Thursday, October 17, 2013

Digging deeper

Many authors, such as Kolstoe 1995 or Pabriks 1999, juxtapose the decrease of interethnic stability and solidarity following regaining independence with the Latvian citizenship policy, indirectly suggesting that the former results from the latter. The focus on pure political developments seems safe enough, as it involves working with more-or-less verifiable historical facts, figures and documents. Its failure, however, is that it ignores the human factor behind these facts and figures. Granted, psychological and social developments are much more difficult to pin-point and analyze objectively, but ignoring them seriously flattens the picture.
Focusing only on describing and analyzing politics and policies has also another advantage: it makes it easier to preserve a consistent line, keep to one side. Paying attention to the “human” circumstances of creating those policies may inadvertently lead to mitigating the hard line. Commercio (2010) studies mostly Russian informal networks in post-Communist countries, but the formal policies of those countries form a necessary background:
What is happening in the post-Soviet states (…) has nothing to do with nation-building (…) on the contrary, post-Soviet elites are engaged in nationalization, which is founded on the principle of ethnic differentiation rather than ethnic integration. (p. 18, emphasis original)
The state of affairs regarded in this somewhat critical statement becomes more justifiable, understandable, more “human”, if we consider it against the backdrop of the following claims:
Russification generated resentment toward Russians that provided legitimacy for nationalization policies and practices (p. 28)
Russification eventually generated anti-Russian sentiment that elites channelled into support for nationalization projects (p. 30)
elites who wished to nationalize the state over which they presided were able to mobilize popular support based on the plausible claim that Moscow had, at some point, persecuted the respective titular nation. This made it easy for elites to frame nationalization projects as remedial and therefore justifiable. (p. 29)
On the one hand, these fragments present Latvian policies in the negative light, implying that they made use of, turned to their advantage the suffering of Latvians during the Soviet times. What is more, the repeated use of the word elites suggests that this abuse of a traumatic experience came “from above”, was a deliberate and scrupulously designed political move. On the other hand, these fragments presuppose Russification as a historical fact, and this term is not neutral; it undeniably entails coercion, compulsion, violence, and resistance as an understandable and justifiable reaction to it.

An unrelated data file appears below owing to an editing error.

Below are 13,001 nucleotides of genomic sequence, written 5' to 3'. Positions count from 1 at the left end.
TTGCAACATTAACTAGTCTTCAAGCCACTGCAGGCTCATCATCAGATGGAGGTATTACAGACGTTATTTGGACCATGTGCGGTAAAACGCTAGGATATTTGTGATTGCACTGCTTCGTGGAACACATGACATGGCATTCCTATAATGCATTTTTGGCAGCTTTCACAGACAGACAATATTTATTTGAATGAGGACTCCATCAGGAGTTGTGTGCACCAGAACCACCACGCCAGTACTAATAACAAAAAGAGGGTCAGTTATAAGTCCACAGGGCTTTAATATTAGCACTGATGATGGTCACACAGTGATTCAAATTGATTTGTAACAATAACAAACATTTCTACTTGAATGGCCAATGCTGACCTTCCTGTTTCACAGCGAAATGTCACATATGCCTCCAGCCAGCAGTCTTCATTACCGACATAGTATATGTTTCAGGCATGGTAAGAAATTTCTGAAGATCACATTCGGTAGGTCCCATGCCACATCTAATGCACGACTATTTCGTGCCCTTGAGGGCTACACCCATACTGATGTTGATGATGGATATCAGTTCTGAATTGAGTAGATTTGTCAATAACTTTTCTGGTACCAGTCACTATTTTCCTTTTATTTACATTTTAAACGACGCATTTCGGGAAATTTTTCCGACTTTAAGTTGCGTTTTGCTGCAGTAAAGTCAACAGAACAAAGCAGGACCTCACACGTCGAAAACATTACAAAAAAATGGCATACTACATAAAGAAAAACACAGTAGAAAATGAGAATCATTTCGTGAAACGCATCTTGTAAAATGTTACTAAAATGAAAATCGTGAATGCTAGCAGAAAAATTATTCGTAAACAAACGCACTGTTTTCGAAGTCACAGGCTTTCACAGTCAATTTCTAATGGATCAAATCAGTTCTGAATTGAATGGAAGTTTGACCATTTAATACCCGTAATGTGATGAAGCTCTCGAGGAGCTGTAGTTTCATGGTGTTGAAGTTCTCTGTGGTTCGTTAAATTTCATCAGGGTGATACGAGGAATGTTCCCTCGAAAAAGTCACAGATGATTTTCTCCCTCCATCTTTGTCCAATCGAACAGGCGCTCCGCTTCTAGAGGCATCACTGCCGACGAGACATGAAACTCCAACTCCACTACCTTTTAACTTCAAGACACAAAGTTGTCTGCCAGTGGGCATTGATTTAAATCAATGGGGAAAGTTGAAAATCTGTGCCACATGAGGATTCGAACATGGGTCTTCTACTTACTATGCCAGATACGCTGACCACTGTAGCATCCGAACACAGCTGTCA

Blaming (however implicitly) the existence of a two-community society in Latvia on the Latvian exclusive citizenship policies suggests that such a society was created in the 1990s. If a publication does not include even a short description of social relations in Soviet Latvia, its readers might receive a distorted picture. This shows how important the historical context may be.
In the following fragment, however short, Mole (2012) captures not only the existence of a two-community society in Latvia during Soviet times, but also hints at the issue of two different versions of history[1] that is still an important part of the interethnic conflict today:
Estonians, Latvians and Lithuanians (...) became profoundly alienated from the societies in which they lived. The Soviet project was, however, successful at embedding its particular version of history and society among the non-indigenous inhabitants (p. 62)
Note that in this interpretation, it is the titular nations that became alienated from the societies in their own republics. The passive voice reinforces lack of popular support, consent, legitimacy for this alienation that was forced upon them.
The meaning of the next fragment from Mole (2012) basically corresponds to that of the quote from Commercio (2010) above. But the use of passive constructions makes it much less judgemental, and the lack of a responsible actor makes the demands more universal and objectified (they may potentially be shared by the entire society, not only the elites):
all laws, institutions and values from the Soviet past as well as the Soviet past itself were considered not just illegitimate but a threat to the continued existence of the desired conceptualization of the Estonian, Latvian and Lithuanian nations and states. In the immediate post-independence period it was thus sufficient for social, political and economic demands to be presented as negating Soviet practice for those demands to be considered legitimate. (p. 82)
Negating everything Soviet basically meant negating everything Russian, as the two identities merged both in the minds of Latvians and in the minds of non-Latvians: “the Soviet practice of conflating Soviet with Russian meant that there was also a tendency among Balts to conflate “Russia with the USSR” and cast everything Russian as a threat”[2]; “the distinctions between Russia, the Soviet Union and the ‘Motherland’ had become blurred in the mind of most Russians. The Russians are the only group among the major Soviet peoples to have linked their national identity to the multinational Union to any appreciable degree”[3]. Pabriks (1999) makes a very interesting claim – that the population was “ethnicized” discursively so that the Soviet identity could be marginalized and loyalty to the Soviet state weakened: